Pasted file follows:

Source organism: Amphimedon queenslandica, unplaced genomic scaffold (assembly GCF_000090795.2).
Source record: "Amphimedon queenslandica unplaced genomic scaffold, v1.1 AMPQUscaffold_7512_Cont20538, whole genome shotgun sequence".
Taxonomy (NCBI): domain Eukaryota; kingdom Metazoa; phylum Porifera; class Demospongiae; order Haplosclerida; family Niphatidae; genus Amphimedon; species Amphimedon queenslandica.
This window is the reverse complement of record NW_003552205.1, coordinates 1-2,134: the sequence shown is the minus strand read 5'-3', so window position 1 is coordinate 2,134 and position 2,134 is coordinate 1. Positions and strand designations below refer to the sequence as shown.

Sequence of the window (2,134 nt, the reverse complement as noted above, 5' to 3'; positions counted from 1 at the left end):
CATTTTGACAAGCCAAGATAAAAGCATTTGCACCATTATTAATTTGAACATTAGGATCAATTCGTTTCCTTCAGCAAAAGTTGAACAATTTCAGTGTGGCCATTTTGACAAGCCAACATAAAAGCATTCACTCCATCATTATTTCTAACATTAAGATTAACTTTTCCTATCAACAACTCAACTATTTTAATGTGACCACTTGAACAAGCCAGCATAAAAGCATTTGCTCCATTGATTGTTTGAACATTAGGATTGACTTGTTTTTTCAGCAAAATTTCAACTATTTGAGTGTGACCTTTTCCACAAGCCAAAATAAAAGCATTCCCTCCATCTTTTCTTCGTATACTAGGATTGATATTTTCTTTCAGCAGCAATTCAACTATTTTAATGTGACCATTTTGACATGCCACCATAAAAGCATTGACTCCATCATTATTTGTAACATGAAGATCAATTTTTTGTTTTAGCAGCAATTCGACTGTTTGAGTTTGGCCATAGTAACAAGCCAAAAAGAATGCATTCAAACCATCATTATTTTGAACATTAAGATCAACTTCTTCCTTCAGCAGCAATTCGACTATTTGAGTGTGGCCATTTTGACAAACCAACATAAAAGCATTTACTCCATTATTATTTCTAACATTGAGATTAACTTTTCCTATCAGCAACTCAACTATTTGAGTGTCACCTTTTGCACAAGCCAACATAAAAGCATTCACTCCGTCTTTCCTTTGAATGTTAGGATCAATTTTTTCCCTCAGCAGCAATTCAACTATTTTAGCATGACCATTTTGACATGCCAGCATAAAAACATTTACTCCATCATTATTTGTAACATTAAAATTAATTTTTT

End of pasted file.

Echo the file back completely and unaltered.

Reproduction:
Source organism: Amphimedon queenslandica, unplaced genomic scaffold (assembly GCF_000090795.2).
Source record: "Amphimedon queenslandica unplaced genomic scaffold, v1.1 AMPQUscaffold_7512_Cont20538, whole genome shotgun sequence".
Taxonomy (NCBI): domain Eukaryota; kingdom Metazoa; phylum Porifera; class Demospongiae; order Haplosclerida; family Niphatidae; genus Amphimedon; species Amphimedon queenslandica.
This window is the reverse complement of record NW_003552205.1, coordinates 1-2,134: the sequence shown is the minus strand read 5'-3', so window position 1 is coordinate 2,134 and position 2,134 is coordinate 1. Positions and strand designations below refer to the sequence as shown.

Sequence of the window (2,134 nt, the reverse complement as noted above, 5' to 3'; positions counted from 1 at the left end):
CATTTTGACAAGCCAAGATAAAAGCATTTGCACCATTATTAATTTGAACATTAGGATCAATTCGTTTCCTTCAGCAAAAGTTGAACAATTTCAGTGTGGCCATTTTGACAAGCCAACATAAAAGCATTCACTCCATCATTATTTCTAACATTAAGATTAACTTTTCCTATCAACAACTCAACTATTTTAATGTGACCACTTGAACAAGCCAGCATAAAAGCATTTGCTCCATTGATTGTTTGAACATTAGGATTGACTTGTTTTTTCAGCAAAATTTCAACTATTTGAGTGTGACCTTTTCCACAAGCCAAAATAAAAGCATTCCCTCCATCTTTTCTTCGTATACTAGGATTGATATTTTCTTTCAGCAGCAATTCAACTATTTTAATGTGACCATTTTGACATGCCACCATAAAAGCATTGACTCCATCATTATTTGTAACATGAAGATCAATTTTTTGTTTTAGCAGCAATTCGACTGTTTGAGTTTGGCCATAGTAACAAGCCAAAAAGAATGCATTCAAACCATCATTATTTTGAACATTAAGATCAACTTCTTCCTTCAGCAGCAATTCGACTATTTGAGTGTGGCCATTTTGACAAACCAACATAAAAGCATTTACTCCATTATTATTTCTAACATTGAGATTAACTTTTCCTATCAGCAACTCAACTATTTGAGTGTCACCTTTTGCACAAGCCAACATAAAAGCATTCACTCCGTCTTTCCTTTGAATGTTAGGATCAATTTTTTCCCTCAGCAGCAATTCAACTATTTTAGCATGACCATTTTGACATGCCAGCATAAAAACATTTACTCCATCATTATTTGTAACATTAAAATTAATTTTTT